The top comics are back now – “They just want to be looked after properly, and they are - they’ll re- member the cake but also the way the lighting and sound engineers do just what they want” – and this summer Barry Cryer, Sarah Pascoe, Andy Hamilton, Jo Brand, Russell Brand and Susan Calman are in the line-up. There are family shows, like Horrible Histories and We’re Going on a Bear Hunt bringing the winter panto audience back in summer. There’s straight theatre with the Connaught a touring venue for the latest Peter James thriller dramatisation. There’s music, classical of course but also folk, jazz and soul, across the venues, as well as lm and dance. And Worthing has caught on to the enthusiasm for celebrity talks with Germaine Greer, Lucy Worsley and Michael Parkinson in the programme.

After a little more than two years O’Reilly was promoted to become Worthing’s head of culture.

The town council, despite hard times, has been supportive. “The highest cost is our salary bill which the council has supported with a 1% inflation increase and staff increments each year” O’Reilly says. “The council has given fantastic support and kept the savings target to a minimum in these times when government funding to local councils is being cut.

“Our greatest achievement? Having an operational budget reduction of £217,000 over the last five years whilst dramatically improving the cultural offer. These savings were achieved mostly in the last two years and certainly to develop a new audience for a new body of work; the financial position was challenging before we turned it around, so we had to hold our nerve. ‘Screw your cour- age to the sticking place’ became our motto.”

That offer has been diversified and enhanced, as the more detailed income figures show: comedy, up 151%; dance, up 86%; family theatre, 174%; talks, 152%; panto, 74%; screen, 61%. O’Reilly has taken on a contents officer so that social media has become an important tool.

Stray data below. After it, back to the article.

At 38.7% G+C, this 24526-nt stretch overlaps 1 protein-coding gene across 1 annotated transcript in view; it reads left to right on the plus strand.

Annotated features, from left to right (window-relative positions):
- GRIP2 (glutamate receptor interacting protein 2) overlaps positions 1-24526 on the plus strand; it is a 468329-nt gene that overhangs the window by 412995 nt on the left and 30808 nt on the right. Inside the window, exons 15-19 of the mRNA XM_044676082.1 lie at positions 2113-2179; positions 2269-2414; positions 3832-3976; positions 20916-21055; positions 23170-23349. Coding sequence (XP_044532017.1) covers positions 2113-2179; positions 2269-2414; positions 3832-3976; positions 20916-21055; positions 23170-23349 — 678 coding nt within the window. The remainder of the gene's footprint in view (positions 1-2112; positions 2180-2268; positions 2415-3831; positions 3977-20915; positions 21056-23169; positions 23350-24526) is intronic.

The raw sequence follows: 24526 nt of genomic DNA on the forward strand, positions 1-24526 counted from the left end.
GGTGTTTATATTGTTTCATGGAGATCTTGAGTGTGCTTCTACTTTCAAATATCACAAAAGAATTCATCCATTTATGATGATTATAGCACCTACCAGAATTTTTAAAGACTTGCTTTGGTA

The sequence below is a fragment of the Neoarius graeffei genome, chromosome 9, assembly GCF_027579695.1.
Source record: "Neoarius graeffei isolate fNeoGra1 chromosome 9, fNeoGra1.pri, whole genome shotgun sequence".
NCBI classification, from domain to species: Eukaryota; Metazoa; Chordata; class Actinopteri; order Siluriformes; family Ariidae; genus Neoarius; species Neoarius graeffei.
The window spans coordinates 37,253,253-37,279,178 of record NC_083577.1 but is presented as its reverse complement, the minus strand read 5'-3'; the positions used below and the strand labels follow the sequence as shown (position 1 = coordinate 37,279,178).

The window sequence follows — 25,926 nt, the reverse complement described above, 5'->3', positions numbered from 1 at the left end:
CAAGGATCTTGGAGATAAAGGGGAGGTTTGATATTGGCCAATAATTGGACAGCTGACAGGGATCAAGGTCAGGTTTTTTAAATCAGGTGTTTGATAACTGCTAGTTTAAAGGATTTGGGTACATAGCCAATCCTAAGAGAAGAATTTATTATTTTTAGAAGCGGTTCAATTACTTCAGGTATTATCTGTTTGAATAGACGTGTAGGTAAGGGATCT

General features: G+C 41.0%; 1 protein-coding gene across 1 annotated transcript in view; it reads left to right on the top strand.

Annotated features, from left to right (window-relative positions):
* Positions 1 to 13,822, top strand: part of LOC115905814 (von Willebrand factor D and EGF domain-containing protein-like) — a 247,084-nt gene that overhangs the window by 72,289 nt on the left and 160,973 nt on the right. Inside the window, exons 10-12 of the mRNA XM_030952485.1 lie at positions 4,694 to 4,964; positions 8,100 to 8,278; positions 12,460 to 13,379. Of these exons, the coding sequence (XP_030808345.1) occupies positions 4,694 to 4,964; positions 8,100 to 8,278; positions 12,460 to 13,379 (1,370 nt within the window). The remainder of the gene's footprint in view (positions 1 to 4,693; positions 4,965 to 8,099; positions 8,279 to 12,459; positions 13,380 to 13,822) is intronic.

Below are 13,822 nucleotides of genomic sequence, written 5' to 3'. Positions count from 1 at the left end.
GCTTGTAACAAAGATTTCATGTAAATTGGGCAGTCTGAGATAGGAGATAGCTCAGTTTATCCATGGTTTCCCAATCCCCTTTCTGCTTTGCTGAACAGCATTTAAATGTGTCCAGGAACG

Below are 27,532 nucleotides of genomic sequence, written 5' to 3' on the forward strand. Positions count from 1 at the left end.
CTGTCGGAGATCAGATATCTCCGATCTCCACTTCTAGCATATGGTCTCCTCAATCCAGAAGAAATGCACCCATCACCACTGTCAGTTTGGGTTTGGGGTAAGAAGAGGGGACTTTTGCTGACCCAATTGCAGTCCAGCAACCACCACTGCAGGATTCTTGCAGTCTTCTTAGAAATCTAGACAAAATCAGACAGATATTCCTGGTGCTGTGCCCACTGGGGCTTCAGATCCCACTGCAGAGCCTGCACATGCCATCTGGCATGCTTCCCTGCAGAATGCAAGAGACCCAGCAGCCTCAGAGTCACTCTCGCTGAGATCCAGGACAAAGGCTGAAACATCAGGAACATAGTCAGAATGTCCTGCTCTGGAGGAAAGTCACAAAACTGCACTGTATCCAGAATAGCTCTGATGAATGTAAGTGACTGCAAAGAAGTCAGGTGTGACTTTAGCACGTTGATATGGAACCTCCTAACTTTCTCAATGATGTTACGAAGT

But the diversification has only begun. It was at the Edinburgh Festival that she saw the potential of circus. “This wasn’t circus as we knew it, it had narrative which you expect from theatre but not from circus, beauty, breath-taking physicality, and it had me sobbing with emotion” she says. She got advice from contemporary circus venues like the Roundhouse and Jackson’s Lane in London and Circomedia in Bristol, and in the spring of 2016 began planning a Summer of Circus; Worthing is in the midst of the second, more than doubling the audience of the first. She joined the Arts Council’s Coasters project, 11 seaside venues funded to develop street arts and circus to help build relationships with audiences and update the perception of the English seaside.

But circus is at the heart of Worthing’s summer revival, breaths being taken by Ockham’s Razor and its new show Tipping Point; eyebrows stretched with Barely Methodical Theatre’s Kin and Metta Theatre; minds boggling at Max Calaf Seve and Cirque du Platzak.

O’Reilly and Worthing have gone beyond simply offering space for circus, however. They are providing research and development space and equipment for circus practitioners to perfect new work, and workshops for the public to test themselves. They have even ventured into commissioning, joining with Bristol’s Circomedia to help Vertical Dance create a new open air piece.

Next year, for Circus 250 (marking the anniversary of the opening of Philip Astley’s Hippodrome in London, the first formal circus), Worthing will make 2018’s Summer of Circus the launchpad for its future as southern England’s centre for circus. O’Reilly, now also in charge of the town’s museum and art gallery for which she has a refurbishment plan and where the costume collection is particularly ne, is filling the Pavilion’s foyer with an exhibition about the history of circus created by curators.

“We’re blessed with our theatres – the Pavilion could have been made for circus – but also our open spaces, which we mean to make full use of and discover ways of presenting circus free of charge if we can get the funding” O’Reilly says. “Make no mistake, circus is the new exciting artform, and Worthing is the place to see it.

“I may have been naïve, but with- out that naivety we might not have tried things that we didn’t know would work, and we wouldn’t have arrived at where we are” she adds. “And Worthing is in a really good place.”